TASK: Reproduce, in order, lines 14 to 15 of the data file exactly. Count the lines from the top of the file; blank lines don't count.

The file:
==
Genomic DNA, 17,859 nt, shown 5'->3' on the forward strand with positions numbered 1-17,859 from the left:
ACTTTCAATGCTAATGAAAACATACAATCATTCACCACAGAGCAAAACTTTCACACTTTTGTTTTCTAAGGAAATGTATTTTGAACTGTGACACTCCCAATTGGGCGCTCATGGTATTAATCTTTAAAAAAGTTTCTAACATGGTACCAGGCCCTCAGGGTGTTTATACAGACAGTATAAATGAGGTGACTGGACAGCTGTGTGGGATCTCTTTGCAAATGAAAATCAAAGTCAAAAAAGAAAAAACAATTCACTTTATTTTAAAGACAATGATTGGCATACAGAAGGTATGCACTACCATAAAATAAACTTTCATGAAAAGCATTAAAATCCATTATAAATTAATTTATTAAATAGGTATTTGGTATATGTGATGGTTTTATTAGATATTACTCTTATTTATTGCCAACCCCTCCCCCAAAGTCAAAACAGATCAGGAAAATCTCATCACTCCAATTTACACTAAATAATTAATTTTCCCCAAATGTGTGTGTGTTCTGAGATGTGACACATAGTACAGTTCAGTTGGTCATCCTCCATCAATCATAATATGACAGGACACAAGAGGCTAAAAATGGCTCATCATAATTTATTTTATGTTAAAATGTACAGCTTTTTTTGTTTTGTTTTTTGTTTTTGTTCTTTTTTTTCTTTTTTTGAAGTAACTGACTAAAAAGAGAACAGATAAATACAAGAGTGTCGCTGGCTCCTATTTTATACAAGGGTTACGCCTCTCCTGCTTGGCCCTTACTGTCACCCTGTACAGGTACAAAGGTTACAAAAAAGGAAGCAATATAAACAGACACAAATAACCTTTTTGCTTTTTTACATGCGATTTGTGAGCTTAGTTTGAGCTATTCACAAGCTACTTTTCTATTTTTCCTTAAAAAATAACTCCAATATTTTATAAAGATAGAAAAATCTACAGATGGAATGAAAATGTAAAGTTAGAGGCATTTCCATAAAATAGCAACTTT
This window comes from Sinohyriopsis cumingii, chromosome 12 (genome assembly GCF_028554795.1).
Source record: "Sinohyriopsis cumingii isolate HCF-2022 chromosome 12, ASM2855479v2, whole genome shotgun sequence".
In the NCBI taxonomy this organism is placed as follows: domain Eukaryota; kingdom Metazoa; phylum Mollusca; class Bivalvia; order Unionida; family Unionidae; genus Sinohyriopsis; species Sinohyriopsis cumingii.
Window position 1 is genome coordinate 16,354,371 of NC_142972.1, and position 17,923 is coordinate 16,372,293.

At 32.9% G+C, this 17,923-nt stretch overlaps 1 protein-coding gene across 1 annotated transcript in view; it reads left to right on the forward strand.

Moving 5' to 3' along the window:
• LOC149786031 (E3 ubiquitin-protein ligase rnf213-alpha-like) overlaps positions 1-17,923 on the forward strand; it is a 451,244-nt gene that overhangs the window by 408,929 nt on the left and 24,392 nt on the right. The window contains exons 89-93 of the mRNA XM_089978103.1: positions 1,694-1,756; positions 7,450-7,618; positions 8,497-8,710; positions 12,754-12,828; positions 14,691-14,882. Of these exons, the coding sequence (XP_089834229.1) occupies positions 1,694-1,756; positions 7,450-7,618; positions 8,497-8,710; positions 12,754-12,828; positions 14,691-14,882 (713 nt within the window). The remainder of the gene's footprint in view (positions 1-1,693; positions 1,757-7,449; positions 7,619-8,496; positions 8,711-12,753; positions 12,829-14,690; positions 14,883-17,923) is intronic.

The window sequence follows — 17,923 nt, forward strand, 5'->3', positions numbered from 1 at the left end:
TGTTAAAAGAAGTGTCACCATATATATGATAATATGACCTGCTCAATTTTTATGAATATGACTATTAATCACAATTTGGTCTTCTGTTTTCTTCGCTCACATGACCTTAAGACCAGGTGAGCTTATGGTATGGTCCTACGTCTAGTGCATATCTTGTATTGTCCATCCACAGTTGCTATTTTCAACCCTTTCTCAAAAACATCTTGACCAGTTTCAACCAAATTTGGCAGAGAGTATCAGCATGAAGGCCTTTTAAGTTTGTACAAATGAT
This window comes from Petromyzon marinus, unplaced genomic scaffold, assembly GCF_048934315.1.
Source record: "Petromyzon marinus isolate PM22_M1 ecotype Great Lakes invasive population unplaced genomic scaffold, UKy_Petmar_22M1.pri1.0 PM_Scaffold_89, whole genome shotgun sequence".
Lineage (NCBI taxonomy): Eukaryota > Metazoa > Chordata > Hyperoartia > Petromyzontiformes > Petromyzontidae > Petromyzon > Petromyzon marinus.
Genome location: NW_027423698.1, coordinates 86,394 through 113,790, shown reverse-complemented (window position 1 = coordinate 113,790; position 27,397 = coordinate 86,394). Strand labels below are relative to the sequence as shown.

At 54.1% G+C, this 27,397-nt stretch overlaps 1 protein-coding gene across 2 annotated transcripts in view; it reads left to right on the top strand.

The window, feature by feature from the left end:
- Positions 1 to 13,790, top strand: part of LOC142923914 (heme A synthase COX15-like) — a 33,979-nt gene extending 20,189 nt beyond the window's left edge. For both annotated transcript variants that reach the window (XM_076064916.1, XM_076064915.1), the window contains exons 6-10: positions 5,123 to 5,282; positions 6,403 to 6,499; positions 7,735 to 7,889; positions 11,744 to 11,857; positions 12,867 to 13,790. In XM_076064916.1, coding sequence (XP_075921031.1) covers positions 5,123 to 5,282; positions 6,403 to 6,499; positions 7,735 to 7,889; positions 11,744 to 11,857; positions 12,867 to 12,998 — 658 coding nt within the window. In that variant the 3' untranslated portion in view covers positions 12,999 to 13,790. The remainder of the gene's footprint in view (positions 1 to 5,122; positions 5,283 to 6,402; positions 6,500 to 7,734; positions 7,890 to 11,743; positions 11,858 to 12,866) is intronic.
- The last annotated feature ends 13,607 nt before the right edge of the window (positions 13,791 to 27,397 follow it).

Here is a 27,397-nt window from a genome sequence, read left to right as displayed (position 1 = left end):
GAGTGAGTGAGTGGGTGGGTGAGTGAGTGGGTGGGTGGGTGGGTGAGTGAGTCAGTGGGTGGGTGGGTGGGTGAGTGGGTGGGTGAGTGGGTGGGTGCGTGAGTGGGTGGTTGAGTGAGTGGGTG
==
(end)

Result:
Lineage (NCBI taxonomy): Eukaryota > Metazoa > Chordata > Hyperoartia > Petromyzontiformes > Petromyzontidae > Petromyzon > Petromyzon marinus.
Genome location: NW_027423698.1, coordinates 86,394 through 113,790, shown reverse-complemented (window position 1 = coordinate 113,790; position 27,397 = coordinate 86,394). Strand labels below are relative to the sequence as shown.